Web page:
Demonstrations

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Hydraulic Analysis Ltd. undertake flow assurance studies and surge analysis studies using VariSim. Clicking on the relevant view button will connect you to the study description and video on the Hydraulic Analysis website.

Surge Analysis of Pump Start Up and End of Line Valve Closure

This video shows a controlled pump start-up and subsequent end of line valve closure transient event. Following pump start-up, the pressure rises downstream of the pump allowing flow to develop throughout the pipeline. Pressure and flow oscillations continue until a steady operating regime is established. At this point, the end of line valve is closed generating a pressure rise upstream of the valve as the flow through it is restricted and ceases. Again, the pressure and flow oscillations are observed between the pump and the closed valve with high locked in pressures generated as the pump operates at it's flow head.

Pump Trip Event on a Potable Water Pipeline

This video shows VariSim simulating a single pipeline. The Pumping station is at the start of the line with a Surge Vessel 1.5km and Air Valves at 3.7km & 9.5km along the pipe length. At the top left of the screen is a time based graph showing flow from the Pumping Station & the water level in Surge Vessel. At the top right of screen is the schematic showing the system components changing in colour during simulation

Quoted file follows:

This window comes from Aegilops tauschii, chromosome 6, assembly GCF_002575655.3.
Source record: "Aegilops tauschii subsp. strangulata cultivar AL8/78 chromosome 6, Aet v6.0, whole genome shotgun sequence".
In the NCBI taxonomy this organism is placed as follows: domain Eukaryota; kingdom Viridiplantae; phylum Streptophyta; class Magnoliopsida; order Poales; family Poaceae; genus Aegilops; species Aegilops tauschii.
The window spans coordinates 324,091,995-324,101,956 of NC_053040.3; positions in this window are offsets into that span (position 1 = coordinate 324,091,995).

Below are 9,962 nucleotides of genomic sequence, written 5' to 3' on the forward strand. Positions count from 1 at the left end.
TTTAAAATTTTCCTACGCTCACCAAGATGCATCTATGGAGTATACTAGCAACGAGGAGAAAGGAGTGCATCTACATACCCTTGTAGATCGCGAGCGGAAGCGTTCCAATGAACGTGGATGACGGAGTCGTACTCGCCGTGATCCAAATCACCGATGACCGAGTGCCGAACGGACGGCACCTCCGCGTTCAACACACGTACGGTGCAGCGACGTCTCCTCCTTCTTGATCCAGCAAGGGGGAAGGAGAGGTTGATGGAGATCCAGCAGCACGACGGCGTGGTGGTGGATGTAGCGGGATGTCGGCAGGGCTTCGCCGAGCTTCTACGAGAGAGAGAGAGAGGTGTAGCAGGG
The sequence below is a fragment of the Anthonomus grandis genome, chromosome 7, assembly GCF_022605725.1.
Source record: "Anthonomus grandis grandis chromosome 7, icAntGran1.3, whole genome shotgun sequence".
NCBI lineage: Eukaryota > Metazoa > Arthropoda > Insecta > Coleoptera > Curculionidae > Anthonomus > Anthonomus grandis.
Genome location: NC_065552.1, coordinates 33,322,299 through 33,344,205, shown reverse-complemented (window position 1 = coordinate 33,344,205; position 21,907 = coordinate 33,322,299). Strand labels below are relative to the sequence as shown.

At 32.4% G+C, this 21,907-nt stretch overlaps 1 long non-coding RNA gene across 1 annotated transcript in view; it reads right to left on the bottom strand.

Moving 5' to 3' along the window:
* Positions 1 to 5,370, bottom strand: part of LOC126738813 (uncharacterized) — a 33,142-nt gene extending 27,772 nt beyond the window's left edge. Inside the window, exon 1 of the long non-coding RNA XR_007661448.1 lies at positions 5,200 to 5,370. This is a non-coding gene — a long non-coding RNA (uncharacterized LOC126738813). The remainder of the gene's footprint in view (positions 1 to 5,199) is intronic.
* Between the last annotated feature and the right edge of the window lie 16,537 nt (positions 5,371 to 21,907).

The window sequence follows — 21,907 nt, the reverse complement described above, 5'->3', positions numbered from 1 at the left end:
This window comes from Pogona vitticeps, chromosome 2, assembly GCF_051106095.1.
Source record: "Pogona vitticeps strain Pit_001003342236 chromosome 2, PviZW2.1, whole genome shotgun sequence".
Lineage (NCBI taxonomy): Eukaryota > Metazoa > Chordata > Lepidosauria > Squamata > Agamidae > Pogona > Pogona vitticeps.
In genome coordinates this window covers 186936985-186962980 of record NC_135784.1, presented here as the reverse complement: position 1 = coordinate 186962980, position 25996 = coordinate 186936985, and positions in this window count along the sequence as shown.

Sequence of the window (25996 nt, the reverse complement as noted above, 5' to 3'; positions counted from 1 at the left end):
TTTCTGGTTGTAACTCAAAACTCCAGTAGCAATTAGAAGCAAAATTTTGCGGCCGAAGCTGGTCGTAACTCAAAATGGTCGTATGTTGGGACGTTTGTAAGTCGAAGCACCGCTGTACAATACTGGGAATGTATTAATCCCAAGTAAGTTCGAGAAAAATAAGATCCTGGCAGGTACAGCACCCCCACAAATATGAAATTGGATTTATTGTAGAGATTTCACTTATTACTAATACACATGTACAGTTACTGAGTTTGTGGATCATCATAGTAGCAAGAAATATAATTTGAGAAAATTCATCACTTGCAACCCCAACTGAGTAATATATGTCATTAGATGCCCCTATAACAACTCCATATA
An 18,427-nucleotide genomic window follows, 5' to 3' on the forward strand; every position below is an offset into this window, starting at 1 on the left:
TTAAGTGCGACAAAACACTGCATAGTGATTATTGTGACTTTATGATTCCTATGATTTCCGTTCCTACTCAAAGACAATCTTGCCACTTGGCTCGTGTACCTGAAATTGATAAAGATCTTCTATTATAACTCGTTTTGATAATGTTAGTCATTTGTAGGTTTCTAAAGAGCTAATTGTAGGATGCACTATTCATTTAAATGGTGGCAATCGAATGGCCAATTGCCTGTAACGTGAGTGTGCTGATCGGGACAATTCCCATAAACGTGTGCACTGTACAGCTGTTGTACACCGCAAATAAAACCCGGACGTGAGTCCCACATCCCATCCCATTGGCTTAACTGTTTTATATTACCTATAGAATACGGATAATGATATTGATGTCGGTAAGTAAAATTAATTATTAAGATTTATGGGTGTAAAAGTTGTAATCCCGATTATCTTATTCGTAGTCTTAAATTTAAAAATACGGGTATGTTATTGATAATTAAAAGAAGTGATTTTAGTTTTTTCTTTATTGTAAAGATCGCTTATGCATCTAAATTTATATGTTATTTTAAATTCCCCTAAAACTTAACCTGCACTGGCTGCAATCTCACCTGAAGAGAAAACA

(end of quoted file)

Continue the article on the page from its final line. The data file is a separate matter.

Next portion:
At the bottom of screen is the pipeline longitudinal profile illustrating the head during the simulation together with the maximum & minimum heads for the simulation. The simulation is of a Power Failure at the Pumping Station. The surge vessel provides some attenuation of pressure but it is too small and so the air valves open. 1 minute 20 seconds after power failure closure of the Air Valve at 3.7km leads to further pressure surges.

Dynamic Study of the Boiler Outlet to Turbine Inlet Steam Hammer System at a Coal-Fired Power Station

This video shows the nett transient effect of rapid closure of the turbine inlet valves and extended opening of the turbine bypass valves, in response to a steam turbine power failure event. At a time of 0.1s into the simulation the turbine inlet valves commence closure with a stroke time of 90ms, whilst at the same time the turbine bypass valves commence opening with a stroke time of 2.50s.

The steam hammer system extends from the outlet of the boiler superheater to the inlet of the steam turbine. The superheated steam exits the boiler at a temperature of 550 degC and a pressure of 260 bar abs and passes through the system at 2400 t/hr and a density of 85 kg/m3. In sections of the system the steam velocity is as high as 50m/s.